Hawkers worry about costs of hopping on to online delivery platforms

Food delivery platforms may not be the easy answer to solve the current woes faced by hawkers amid the Covid-19 pandemic.

Many are worried that the costs of hopping on to online food delivery platforms would eat into their already-thin profit margins.

Onboarding costs and commission fees could force them to pick between keeping their food affordable and marking up prices to tide themselves through tightened restrictions, hawkers told The Straits Times. The commission cost can be about 30 per cent of a food order.

But the Government will be giving more help to get hawkers on to delivery platforms.

Minister of State for Communications and Information and National Development Tan Kiat How has been tasked to help hawkers get on to the platforms. Senior Minister of State for Sustainability and the Environment Amy Khor will work with him to recruit partners.

The Government has offered incentives for hawkers to adopt food delivery services. For instance, over 1,300 hawkers have taken up the National Environment Agency's (NEA) grant of $500 to do so.

Some food delivery firms are also chipping in during this period. Foodpanda has waived its onboarding fee for new vendors, as well as commission on delivery orders from hawkers operating in NEA-managed centres. Grab is extending full commission rebates on food orders to its partners in centres managed by NEA and town councils.

Hawkers are concerned about the sustainability of help schemes.

Mr Lee Syafiq, owner of burger chain Ashes Burnnit, said around 60 per cent of his customers now order through delivery platforms, up from 30 per cent previously. However, even the increase in delivery orders cannot make up for the drop in walk-ins across his three outlets.

Mr Sherwin Lim, who co-owns hot-plate and Western grill hawker stall Daburu, believes government subsidies may not help in the long run. The stall is on Deliveroo.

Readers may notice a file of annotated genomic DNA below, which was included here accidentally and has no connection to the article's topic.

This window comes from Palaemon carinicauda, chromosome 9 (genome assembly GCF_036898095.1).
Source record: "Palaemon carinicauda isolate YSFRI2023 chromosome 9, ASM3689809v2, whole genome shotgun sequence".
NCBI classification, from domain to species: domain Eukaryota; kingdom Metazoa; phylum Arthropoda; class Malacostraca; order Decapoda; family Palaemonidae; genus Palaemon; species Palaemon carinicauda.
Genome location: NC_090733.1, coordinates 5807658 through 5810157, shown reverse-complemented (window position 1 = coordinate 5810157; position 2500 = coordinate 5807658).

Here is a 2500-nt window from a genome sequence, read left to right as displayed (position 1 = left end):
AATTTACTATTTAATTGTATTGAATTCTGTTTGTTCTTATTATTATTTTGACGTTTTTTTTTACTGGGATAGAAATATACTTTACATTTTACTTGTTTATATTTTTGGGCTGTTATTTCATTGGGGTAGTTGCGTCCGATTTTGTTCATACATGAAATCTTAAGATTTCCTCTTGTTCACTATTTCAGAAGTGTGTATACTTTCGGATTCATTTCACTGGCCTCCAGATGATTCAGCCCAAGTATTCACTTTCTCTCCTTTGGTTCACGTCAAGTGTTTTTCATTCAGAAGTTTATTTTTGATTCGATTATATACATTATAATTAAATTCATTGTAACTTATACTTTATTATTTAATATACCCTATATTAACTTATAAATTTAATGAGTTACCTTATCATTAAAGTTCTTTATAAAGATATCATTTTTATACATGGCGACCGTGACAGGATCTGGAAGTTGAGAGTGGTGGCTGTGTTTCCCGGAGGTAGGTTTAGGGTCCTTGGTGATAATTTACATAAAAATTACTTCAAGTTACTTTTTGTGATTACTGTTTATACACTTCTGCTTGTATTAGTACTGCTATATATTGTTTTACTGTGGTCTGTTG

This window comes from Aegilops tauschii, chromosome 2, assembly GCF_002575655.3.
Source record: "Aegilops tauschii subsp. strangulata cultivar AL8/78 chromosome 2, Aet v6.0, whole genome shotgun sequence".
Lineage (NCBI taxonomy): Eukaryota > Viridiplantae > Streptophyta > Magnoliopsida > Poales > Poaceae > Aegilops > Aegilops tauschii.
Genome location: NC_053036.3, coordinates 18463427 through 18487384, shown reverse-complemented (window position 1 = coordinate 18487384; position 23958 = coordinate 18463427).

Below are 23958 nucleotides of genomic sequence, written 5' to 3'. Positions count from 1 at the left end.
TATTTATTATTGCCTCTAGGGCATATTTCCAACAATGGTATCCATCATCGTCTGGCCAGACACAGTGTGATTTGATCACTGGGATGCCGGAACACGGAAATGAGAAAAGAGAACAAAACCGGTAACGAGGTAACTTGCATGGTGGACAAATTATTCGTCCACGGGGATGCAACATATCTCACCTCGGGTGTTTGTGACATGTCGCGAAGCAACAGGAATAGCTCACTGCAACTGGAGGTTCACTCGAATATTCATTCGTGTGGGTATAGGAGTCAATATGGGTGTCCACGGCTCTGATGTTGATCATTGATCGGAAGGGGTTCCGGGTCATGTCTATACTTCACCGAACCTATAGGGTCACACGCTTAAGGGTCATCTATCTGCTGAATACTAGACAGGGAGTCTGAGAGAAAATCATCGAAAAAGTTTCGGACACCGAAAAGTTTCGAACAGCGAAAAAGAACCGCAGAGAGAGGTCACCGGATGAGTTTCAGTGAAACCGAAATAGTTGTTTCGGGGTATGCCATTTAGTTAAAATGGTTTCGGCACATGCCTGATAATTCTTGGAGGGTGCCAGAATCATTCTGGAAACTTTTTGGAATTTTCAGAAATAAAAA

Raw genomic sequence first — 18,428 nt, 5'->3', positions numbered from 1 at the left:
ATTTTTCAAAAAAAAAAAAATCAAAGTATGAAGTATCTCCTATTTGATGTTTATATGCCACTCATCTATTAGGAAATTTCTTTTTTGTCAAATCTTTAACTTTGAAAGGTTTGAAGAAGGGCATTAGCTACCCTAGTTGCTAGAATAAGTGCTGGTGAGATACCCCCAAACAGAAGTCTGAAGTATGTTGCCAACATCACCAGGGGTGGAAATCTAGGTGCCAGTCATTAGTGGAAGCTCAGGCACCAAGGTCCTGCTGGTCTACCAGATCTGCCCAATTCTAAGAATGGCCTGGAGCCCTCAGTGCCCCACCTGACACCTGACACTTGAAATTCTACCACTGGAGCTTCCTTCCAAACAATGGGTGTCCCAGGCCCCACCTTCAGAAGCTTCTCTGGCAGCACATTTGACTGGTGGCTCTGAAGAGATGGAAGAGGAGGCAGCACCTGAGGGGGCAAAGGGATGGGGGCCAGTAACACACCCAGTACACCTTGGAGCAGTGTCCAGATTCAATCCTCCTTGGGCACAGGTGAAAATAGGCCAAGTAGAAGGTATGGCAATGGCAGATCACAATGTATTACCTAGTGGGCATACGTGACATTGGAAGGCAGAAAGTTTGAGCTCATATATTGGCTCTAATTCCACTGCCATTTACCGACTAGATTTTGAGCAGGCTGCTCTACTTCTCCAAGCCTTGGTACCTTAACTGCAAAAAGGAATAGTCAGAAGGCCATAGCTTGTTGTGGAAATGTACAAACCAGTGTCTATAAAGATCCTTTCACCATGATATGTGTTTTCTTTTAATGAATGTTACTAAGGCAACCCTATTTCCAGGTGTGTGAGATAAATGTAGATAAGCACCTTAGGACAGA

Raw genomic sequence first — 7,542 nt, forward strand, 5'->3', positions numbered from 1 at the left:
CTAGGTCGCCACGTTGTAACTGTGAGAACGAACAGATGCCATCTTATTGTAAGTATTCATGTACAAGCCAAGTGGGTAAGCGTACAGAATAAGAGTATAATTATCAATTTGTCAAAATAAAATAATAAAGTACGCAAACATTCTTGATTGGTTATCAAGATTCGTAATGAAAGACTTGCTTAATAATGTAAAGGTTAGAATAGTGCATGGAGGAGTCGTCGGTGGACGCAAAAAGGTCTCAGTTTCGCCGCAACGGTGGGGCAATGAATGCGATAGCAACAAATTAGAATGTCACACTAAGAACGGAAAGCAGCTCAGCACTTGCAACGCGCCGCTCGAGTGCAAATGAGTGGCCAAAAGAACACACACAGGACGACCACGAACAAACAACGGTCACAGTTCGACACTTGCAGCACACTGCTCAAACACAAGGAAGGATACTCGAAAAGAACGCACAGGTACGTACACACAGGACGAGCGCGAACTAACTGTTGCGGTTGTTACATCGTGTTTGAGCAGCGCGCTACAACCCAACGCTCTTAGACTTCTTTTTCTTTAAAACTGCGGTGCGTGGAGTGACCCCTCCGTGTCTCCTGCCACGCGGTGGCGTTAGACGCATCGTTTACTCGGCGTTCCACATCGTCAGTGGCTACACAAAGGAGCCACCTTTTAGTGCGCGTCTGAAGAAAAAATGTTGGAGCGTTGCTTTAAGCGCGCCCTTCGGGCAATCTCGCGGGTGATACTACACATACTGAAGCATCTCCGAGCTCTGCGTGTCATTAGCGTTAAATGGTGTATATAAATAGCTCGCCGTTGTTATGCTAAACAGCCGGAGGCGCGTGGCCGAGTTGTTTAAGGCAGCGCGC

Mr Lim, 32, suggested a "greatly reduced or zero commission charged to hawkers, or other stakeholders such as consumers pay slightly more", and enabling group buys, where customers order large quantities so the volume makes up for low margins.

  • Background Story

  • 1 KopiRun app

    People on a coffee or grocery run can organise a group buy on an app, so that others can add in their orders for a delivery fee.

    2 WhyQ app

    A food delivery service app that offers delivery of hawker food at a low price.

    Users can also place orders from multiple stalls at the same hawker centre.

    3 Help Our Hawkers map

    To support hawkers who are digitally disadvantaged, such as those who are elderly or illiterate, a list of over 200 hawker stalls on a Google map has been created by users on Reddit. This can help people who want to support digitally disadvantaged hawkers located near them.

    People can also contribute new stalls to the map.

    Go to bit.ly/hawker-help-map

    4 Bungkus SG

    A delivery platform for food establishments that are halal-certified or 100 per cent Muslim-owned. The initiative was started to support the Muslim community as many of their favourite restaurants did not previously offer islandwide delivery.

    Deliveries are from 9.30am to 9.30pm, with a minimum order of $7.

    5 Instagram page @wheretodapao

    An Instagram page is dedicated to raising awareness of food stalls run by elderly hawkers, to give their business a boost amid phase two (heightened alert), which began on May 16.

    Each post features a hawker stall with a description of the stall owners and the type of food that they sell.

    Some posts are contributed by fans of the stalls.

Mr Melvin Chew, 43, founder of Facebook group Hawkers United - Dabao 2020, said after paying off the commission and other costs, hawkers could earn as little as 50 cents for a $3 to $4 dish.

"If you mark up the price, then it is up to the customers whether they still want to support you," said Mr Chew, who runs Jin Ji Teochew Braised Duck and Kway Chap stall.

Mr K.F. Seetoh, founder of food guide Makansutra, said: "There are people like hawkers and small retailers who cannot go digital for reasons such as viability, and they will be left behind." He added that one-off grants will not help much as the problem will persist.

Customers contacted are willing to pay more for the convenience of hawker fare delivered. When asked how much more, most gave the range of between $2 and $4.

"If the difference is small, I don't mind," said administrative manager Gordon Sim, 33, who orders food online five times a week.

"But I wouldn't pay $10 for a plate of chicken rice. It just isn't wallet-friendly for hawker fare."

A version of this article appeared in the print edition of The Straits Times on June 07, 2021, with the headline 'Hawkers worry about costs of hopping on to online delivery platforms'. Subscribe